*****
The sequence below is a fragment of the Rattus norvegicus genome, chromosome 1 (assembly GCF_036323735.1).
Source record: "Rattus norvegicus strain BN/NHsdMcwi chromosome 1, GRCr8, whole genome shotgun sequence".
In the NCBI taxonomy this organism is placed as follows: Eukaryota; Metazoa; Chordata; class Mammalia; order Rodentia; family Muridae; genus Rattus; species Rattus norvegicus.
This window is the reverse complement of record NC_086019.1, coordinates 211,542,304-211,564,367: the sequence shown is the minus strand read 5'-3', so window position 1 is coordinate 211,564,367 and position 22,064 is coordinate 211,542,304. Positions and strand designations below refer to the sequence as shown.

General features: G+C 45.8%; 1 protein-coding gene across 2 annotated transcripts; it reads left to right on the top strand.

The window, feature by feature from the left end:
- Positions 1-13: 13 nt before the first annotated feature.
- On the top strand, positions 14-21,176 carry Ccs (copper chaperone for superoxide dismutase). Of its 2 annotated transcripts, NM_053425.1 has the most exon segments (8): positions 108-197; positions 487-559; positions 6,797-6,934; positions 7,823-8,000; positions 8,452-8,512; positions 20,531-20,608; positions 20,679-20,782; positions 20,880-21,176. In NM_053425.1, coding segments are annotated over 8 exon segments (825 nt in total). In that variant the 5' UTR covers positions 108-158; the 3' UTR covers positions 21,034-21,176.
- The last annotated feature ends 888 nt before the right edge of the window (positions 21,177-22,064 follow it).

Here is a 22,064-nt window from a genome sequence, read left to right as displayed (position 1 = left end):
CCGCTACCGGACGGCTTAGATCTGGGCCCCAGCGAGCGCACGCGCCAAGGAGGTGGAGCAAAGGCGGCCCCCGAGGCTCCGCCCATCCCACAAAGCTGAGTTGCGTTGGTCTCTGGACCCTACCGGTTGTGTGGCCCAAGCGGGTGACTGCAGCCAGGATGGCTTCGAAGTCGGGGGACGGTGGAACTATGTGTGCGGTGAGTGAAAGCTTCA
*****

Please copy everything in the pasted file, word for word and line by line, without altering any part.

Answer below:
The sequence below is a fragment of the Rattus norvegicus genome, chromosome 1 (assembly GCF_036323735.1).
Source record: "Rattus norvegicus strain BN/NHsdMcwi chromosome 1, GRCr8, whole genome shotgun sequence".
In the NCBI taxonomy this organism is placed as follows: Eukaryota; Metazoa; Chordata; class Mammalia; order Rodentia; family Muridae; genus Rattus; species Rattus norvegicus.
This window is the reverse complement of record NC_086019.1, coordinates 211,542,304-211,564,367: the sequence shown is the minus strand read 5'-3', so window position 1 is coordinate 211,564,367 and position 22,064 is coordinate 211,542,304. Positions and strand designations below refer to the sequence as shown.

General features: G+C 45.8%; 1 protein-coding gene across 2 annotated transcripts; it reads left to right on the top strand.

The window, feature by feature from the left end:
- Positions 1-13: 13 nt before the first annotated feature.
- On the top strand, positions 14-21,176 carry Ccs (copper chaperone for superoxide dismutase). Of its 2 annotated transcripts, NM_053425.1 has the most exon segments (8): positions 108-197; positions 487-559; positions 6,797-6,934; positions 7,823-8,000; positions 8,452-8,512; positions 20,531-20,608; positions 20,679-20,782; positions 20,880-21,176. In NM_053425.1, coding segments are annotated over 8 exon segments (825 nt in total). In that variant the 5' UTR covers positions 108-158; the 3' UTR covers positions 21,034-21,176.
- The last annotated feature ends 888 nt before the right edge of the window (positions 21,177-22,064 follow it).

Here is a 22,064-nt window from a genome sequence, read left to right as displayed (position 1 = left end):
CCGCTACCGGACGGCTTAGATCTGGGCCCCAGCGAGCGCACGCGCCAAGGAGGTGGAGCAAAGGCGGCCCCCGAGGCTCCGCCCATCCCACAAAGCTGAGTTGCGTTGGTCTCTGGACCCTACCGGTTGTGTGGCCCAAGCGGGTGACTGCAGCCAGGATGGCTTCGAAGTCGGGGGACGGTGGAACTATGTGTGCGGTGAGTGAAAGCTTCA